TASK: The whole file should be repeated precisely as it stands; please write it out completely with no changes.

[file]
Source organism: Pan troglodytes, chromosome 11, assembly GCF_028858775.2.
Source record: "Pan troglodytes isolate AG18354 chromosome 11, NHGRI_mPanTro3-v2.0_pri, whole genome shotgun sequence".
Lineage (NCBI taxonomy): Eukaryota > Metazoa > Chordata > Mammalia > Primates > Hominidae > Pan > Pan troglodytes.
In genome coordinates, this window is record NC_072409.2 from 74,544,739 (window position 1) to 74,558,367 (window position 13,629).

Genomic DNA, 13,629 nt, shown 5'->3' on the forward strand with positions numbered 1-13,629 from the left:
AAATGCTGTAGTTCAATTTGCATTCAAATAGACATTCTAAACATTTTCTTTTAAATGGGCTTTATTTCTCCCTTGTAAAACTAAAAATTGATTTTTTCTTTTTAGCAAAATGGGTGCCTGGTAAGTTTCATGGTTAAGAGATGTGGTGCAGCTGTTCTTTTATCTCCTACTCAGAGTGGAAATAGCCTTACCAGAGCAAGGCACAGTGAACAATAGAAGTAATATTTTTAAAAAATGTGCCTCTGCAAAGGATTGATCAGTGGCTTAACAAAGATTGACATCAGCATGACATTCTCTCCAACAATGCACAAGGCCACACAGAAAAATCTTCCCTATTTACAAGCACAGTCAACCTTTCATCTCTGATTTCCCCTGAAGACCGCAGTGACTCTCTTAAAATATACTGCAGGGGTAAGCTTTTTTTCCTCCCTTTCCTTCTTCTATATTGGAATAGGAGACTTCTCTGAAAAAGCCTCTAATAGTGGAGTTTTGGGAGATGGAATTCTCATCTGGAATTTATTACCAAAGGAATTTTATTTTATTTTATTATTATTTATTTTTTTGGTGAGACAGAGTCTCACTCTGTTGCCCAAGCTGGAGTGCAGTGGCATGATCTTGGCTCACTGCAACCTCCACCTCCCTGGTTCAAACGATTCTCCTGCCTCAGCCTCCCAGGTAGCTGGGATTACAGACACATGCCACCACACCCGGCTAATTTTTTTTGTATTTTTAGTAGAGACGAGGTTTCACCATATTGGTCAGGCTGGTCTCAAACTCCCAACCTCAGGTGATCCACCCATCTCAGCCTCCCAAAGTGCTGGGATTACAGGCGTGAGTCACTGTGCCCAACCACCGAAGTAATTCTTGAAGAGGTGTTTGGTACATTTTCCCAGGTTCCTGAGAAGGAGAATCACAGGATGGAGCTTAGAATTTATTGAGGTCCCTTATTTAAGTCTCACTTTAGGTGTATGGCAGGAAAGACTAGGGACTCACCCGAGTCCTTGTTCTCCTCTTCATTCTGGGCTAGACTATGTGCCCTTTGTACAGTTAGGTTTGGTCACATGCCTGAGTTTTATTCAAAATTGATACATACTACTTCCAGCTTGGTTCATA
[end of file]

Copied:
Source organism: Pan troglodytes, chromosome 11, assembly GCF_028858775.2.
Source record: "Pan troglodytes isolate AG18354 chromosome 11, NHGRI_mPanTro3-v2.0_pri, whole genome shotgun sequence".
Lineage (NCBI taxonomy): Eukaryota > Metazoa > Chordata > Mammalia > Primates > Hominidae > Pan > Pan troglodytes.
In genome coordinates, this window is record NC_072409.2 from 74,544,739 (window position 1) to 74,558,367 (window position 13,629).

Genomic DNA, 13,629 nt, shown 5'->3' on the forward strand with positions numbered 1-13,629 from the left:
AAATGCTGTAGTTCAATTTGCATTCAAATAGACATTCTAAACATTTTCTTTTAAATGGGCTTTATTTCTCCCTTGTAAAACTAAAAATTGATTTTTTCTTTTTAGCAAAATGGGTGCCTGGTAAGTTTCATGGTTAAGAGATGTGGTGCAGCTGTTCTTTTATCTCCTACTCAGAGTGGAAATAGCCTTACCAGAGCAAGGCACAGTGAACAATAGAAGTAATATTTTTAAAAAATGTGCCTCTGCAAAGGATTGATCAGTGGCTTAACAAAGATTGACATCAGCATGACATTCTCTCCAACAATGCACAAGGCCACACAGAAAAATCTTCCCTATTTACAAGCACAGTCAACCTTTCATCTCTGATTTCCCCTGAAGACCGCAGTGACTCTCTTAAAATATACTGCAGGGGTAAGCTTTTTTTCCTCCCTTTCCTTCTTCTATATTGGAATAGGAGACTTCTCTGAAAAAGCCTCTAATAGTGGAGTTTTGGGAGATGGAATTCTCATCTGGAATTTATTACCAAAGGAATTTTATTTTATTTTATTATTATTTATTTTTTTGGTGAGACAGAGTCTCACTCTGTTGCCCAAGCTGGAGTGCAGTGGCATGATCTTGGCTCACTGCAACCTCCACCTCCCTGGTTCAAACGATTCTCCTGCCTCAGCCTCCCAGGTAGCTGGGATTACAGACACATGCCACCACACCCGGCTAATTTTTTTTGTATTTTTAGTAGAGACGAGGTTTCACCATATTGGTCAGGCTGGTCTCAAACTCCCAACCTCAGGTGATCCACCCATCTCAGCCTCCCAAAGTGCTGGGATTACAGGCGTGAGTCACTGTGCCCAACCACCGAAGTAATTCTTGAAGAGGTGTTTGGTACATTTTCCCAGGTTCCTGAGAAGGAGAATCACAGGATGGAGCTTAGAATTTATTGAGGTCCCTTATTTAAGTCTCACTTTAGGTGTATGGCAGGAAAGACTAGGGACTCACCCGAGTCCTTGTTCTCCTCTTCATTCTGGGCTAGACTATGTGCCCTTTGTACAGTTAGGTTTGGTCACATGCCTGAGTTTTATTCAAAATTGATACATACTACTTCCAGCTTGGTTCATA